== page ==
Artist Name : Brian Murphy.
Membership Type : Life Artist : Reg N° 0338
A Member Since : March 2014
Location : Hythe. Kent.
Email : firstname.lastname@example.org
A Kent based life Artist.
Charcoal and pastel his preferred media.
I am a self-taught artist with a lifetime passion for drawing
and painting. My subject interests are eclectic but, over the
past several years, I have developed a particular interest in
life drawing. Working mainly in charcoal and pastel, my
preferred style reflects a fondness for chiaroscuro.
Arguably, the finest examples of this technique can be
found in the work of Leonardo da Vinci and Caravaggio. To
them objects were defined not by lines but by form and
cast shadows. (A form shadow is the shadow which occurs
on the unlit side of an object. It gradually darkens as light
is lost. A cast shadow is, as the name implies, the absence
of light on a surface adjacent to the lit object.)
The images shown in this review have been produced using a mid-tone paper (Fabriano Tiziano 700 x 500 ) and varying grades of black charcoal and white pastel. In each case the subject was illuminated by a
single light source. I find a simple continuous lighting unit
of the kind used by photographers to be ideal. The
ambient lighting was kept as low as possible but, in some
cases, a reflector or low luminance secondary light was
needed to lift the unlit side of the figure. Drawing in low
light conditions generally involves the use of a suitable
easel light. The daylight lamp supplied by Jackson Art
is ideal as it’s possible to direct almost
all its output onto the drawing board, keeping the scene
free of any unwanted light. (I promise I’m not on
As chiaroscuro can be a little slow, I often produce a series
of gesture drawings and develop these later with the help
of a reference photo. A photo, of course, can be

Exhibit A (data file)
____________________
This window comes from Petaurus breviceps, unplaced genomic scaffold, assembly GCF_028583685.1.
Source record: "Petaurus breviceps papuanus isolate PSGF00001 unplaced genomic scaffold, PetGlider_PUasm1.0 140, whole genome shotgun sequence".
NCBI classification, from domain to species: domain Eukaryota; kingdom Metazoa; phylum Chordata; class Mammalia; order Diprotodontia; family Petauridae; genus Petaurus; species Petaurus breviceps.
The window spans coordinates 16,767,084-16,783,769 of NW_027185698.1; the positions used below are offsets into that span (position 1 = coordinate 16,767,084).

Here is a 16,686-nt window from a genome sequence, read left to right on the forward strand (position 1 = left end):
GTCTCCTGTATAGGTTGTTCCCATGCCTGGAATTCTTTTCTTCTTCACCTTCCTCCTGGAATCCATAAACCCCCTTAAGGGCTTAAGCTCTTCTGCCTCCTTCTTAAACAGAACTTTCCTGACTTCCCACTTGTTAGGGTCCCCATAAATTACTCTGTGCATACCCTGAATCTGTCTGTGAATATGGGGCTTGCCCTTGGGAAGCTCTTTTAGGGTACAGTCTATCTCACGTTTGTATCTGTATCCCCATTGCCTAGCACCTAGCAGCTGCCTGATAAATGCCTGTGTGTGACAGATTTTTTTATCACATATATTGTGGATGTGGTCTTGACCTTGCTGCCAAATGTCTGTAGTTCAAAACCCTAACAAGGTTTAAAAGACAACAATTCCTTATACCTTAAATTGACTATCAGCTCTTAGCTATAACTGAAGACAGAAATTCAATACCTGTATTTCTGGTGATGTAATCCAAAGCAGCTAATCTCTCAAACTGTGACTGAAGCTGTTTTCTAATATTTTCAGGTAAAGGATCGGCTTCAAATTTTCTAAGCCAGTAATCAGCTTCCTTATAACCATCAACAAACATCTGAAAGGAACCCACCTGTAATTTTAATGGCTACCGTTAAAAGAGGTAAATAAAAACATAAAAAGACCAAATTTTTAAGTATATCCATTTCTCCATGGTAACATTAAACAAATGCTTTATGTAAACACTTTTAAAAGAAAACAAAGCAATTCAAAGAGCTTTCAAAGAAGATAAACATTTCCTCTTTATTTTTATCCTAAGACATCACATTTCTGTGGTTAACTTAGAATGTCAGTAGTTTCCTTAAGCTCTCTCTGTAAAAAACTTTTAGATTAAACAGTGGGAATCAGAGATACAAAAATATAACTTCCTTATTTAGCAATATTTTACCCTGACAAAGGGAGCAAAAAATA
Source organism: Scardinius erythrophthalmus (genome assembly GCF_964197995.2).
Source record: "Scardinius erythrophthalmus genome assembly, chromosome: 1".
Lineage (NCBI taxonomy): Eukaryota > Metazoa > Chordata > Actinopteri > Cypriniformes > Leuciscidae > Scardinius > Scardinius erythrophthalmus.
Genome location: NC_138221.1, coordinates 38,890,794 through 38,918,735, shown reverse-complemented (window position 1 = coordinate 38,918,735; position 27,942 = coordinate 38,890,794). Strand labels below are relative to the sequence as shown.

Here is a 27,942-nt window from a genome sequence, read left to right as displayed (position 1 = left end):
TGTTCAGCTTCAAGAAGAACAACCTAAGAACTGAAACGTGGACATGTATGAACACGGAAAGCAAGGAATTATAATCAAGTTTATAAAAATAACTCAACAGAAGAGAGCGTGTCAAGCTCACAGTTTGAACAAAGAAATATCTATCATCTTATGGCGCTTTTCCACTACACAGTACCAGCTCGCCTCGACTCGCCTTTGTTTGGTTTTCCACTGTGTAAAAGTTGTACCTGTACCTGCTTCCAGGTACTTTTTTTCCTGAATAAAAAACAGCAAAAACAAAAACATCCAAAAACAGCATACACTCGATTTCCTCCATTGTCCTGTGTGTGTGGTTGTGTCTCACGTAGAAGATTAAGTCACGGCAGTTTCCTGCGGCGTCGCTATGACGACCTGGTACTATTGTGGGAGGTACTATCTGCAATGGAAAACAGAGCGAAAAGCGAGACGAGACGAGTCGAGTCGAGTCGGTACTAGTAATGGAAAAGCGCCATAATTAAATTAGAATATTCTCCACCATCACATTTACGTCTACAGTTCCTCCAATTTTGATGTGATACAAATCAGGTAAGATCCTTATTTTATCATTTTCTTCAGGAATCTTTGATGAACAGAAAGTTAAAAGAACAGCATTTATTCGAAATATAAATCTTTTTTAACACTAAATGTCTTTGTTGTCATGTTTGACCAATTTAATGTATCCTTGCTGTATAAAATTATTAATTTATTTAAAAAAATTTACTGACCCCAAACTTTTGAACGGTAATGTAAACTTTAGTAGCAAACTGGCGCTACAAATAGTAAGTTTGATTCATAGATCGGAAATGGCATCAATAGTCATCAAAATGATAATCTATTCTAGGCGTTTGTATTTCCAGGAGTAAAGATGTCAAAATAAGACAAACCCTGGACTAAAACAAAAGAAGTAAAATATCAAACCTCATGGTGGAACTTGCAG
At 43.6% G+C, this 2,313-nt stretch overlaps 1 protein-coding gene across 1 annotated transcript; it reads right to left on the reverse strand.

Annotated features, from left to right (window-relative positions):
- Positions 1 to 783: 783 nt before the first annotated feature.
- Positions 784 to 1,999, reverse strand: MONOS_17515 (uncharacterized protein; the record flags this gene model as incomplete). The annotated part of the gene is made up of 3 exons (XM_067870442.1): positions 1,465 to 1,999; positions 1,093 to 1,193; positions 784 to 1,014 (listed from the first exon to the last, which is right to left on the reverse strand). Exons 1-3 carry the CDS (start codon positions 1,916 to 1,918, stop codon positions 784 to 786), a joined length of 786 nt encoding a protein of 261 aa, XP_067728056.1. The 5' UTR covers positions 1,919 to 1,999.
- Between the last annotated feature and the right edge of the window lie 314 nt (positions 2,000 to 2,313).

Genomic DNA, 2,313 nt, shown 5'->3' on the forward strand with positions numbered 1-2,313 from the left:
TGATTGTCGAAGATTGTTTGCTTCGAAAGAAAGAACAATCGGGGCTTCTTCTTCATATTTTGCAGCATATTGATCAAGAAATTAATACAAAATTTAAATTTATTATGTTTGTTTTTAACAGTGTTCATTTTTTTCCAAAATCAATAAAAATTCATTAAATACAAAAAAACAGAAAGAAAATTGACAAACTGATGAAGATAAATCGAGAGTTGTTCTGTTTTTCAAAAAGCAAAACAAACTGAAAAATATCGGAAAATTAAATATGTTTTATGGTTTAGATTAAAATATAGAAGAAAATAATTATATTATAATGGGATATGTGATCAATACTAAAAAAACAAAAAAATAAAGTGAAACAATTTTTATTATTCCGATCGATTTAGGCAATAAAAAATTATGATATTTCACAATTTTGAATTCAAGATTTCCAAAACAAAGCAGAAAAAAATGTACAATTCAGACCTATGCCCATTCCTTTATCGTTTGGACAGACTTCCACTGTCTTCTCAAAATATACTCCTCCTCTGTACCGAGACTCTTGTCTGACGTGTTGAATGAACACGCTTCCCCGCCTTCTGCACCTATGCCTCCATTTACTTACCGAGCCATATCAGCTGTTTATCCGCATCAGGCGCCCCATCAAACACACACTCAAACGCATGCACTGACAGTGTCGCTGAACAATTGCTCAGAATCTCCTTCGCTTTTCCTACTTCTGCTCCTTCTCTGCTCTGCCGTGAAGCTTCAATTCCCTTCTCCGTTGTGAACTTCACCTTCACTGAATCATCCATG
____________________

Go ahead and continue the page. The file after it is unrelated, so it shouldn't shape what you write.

particularly helpful for recording dynamic poses which may
be difficult for the model to hold for any length of time.
Most continuous lighting units used in photography come
supplied with fluorescent low energy bulbs. These are fine
for photography but depressingly cold for life drawing work.
High output LED lights produce a much warmer
effect and are generally far more suitable. However, when
taking a photo under an LED light, the camera white
balance should be set to incandescent. I use manual mode
and an ISO of 200, adjusting the exposure by trial end
error rather than relying on the camera’s exposure meter.
A photo, of course, is no substitute for a drawing. A well
executed gesture drawing is essential.
If you feel there is merit in my work and fancy an
afternoon in Whistable, Kent, I shall be exhibiting at the
Fishslab Gallery 8 - 15 March 2016 and at the Horsebridge
Gallery 26 October - 1 November 2016. Please do come
along. It would be great to meet you.
May I end this review by saying thank you to the many life
models who appear on this site. Their skill, patience and
creativity make life drawing such an enormously fulfilling
experience for those of us who have the privilege of
working with them. They’re brilliant!
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